Representatives of the Bonn Alliance at the official opening of the ICB.

Professor Jakob Rhyner (centre) together with Bonn Alliance members and staff and Lord Mayor Ashok Sridahan (top row, third from right) at the ICB opening event.
Photo: Bonn Alliance/B.Frommann

Innovation Campus Bonn to address key sustainability issues

Combining the capacities of five organisations and institutions, the Innovation Campus Bonn has been launched in Germany’s “UN City” to boost sustainability research.

During the COP23 World Climate Summit, held in Bonn, Germany in November 2017, the United Nations University Institute for Environment and Human Security (UNU-EHS), “Hochschule Bonn-Rhein-Sieg”, the German Development Institute (DIE), the Bonn International Center for Conversion (BICC) and the University of Bonn with its Center for Development Research (ZEF) joined forces to establish the Bonn Alliance for Sustainability Research. The aim of the Alliance is to concentrate research expertise in the field of sustainability research. It has conceived the Innovation Campus Bonn (ICB) to perform the threefold mission of research, teaching, and communication and policy advice concerning sustainability. Research is to initially concentrate on three key areas.

Research in the area of “Digitisation and Artificial Intelligence” focuses on the impact that these two fields will be having on implementing the 2030 Agenda and the Paris Climate Agreement. Activities are already in progress in this area, with the Scientific Advisory Council to the German Government (WBGU) and the DIE collaborating with the University of Bonn.

New technologies such as 3D printer systems and intelligent automation could lead to a relocation of industries undermining or potentially increasing the competitive advantages of developing countries. While digitisation and artificial intelligence could boost circulation-oriented activity, they may also have a detrimental impact on the planet’s research budget. These are examples of developments the ICB will be looking at in this area.

The second area, “Mobility and Migration”, is being addressed by the ICB institutions in a wide range of programmes that are looking at aspects such as refugee movements, conflicts of climate change and what other impacts of climate change are like. Among the key challenges that the ICB seeks to look at in this area is the issue of inclusion, with local communities often feeling insecure and threatened by changes in social and spatial mobility.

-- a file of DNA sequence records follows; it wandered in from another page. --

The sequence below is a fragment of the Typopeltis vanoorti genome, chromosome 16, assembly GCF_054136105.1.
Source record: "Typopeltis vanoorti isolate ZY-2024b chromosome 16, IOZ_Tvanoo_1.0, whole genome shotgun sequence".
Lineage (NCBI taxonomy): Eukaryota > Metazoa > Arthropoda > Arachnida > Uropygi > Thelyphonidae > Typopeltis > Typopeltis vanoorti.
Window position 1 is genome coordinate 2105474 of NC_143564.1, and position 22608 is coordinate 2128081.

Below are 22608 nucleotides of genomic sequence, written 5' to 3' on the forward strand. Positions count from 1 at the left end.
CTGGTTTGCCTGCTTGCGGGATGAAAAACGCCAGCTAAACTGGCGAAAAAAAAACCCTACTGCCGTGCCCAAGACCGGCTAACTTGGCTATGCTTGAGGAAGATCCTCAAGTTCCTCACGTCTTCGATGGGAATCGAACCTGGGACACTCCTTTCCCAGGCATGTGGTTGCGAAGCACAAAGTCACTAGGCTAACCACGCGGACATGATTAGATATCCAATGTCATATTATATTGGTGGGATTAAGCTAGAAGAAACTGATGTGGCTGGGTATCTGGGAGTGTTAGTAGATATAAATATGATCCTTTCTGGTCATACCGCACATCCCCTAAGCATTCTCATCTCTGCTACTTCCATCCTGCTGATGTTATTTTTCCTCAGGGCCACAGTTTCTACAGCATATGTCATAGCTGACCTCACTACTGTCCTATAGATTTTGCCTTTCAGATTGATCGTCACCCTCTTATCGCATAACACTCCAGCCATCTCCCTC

Bonn University’s Faculties of Agriculture and of Mathematics and Science are cooperating with ZEF and the nearby Jülich Research Center to address “Bioeconomics”, the ICB’s third focal area of activities. Germany already launched a “National Strategy Bioeconomics” in 2010, and the recommendations of the German Federal Government’s HiTech Forum 2017 referred to bioeconomics as one of the six most important topics of the future. The ICB seeks to provide an international platform in this field that will ensure a continuous and open dialogue between scientists, politicians, the private sector and the public at large on opportunities and risks and also on how such issues can be evaluated and assessed.

Research and education

The ICB plans to run international Bachelor of Arts, Master of Arts and PhD programmes on the subject of sustainability research, a particular feature of which will be the Bonn Advanced School of Innovation and Development (BASIS). This new institution is to be run by the University of Bonn, and it shall provide programmes addressing areas such as institutional innovation and politics, industry and organisations, innovation for sustainable management and use of natural resources, as well as technological innovation and digitisation. BASIS will be coordinated across different faculties and act as a basis for already existing doctoral programmes in Bonn.
The ICB’s Scientific Director, Jakob Rhyner, Professor for Global Change and Systemic Risks at Bonn University’s Faculty of Agriculture, believes that Bonn itself, as the ICB’s host city, can play a special role as “a sounding board to assess just how useful new ideas are”. Bonn’s Lord Mayor Ashok Sridahan launched the city’s “Sustainability Strategy” earlier on this year, a key element of which is to reduce the percentage of car traffic in the city centre and encourage cycling instead. But the ICB is to have a much wider political outreach, and its member institutions see it as well-placed in this respect, with the UN’s facilities already acting as a “sustainability hub”.

Mike Gardner, journalist, Bonn/Germany

More information:

Website of the Bonn Alliance

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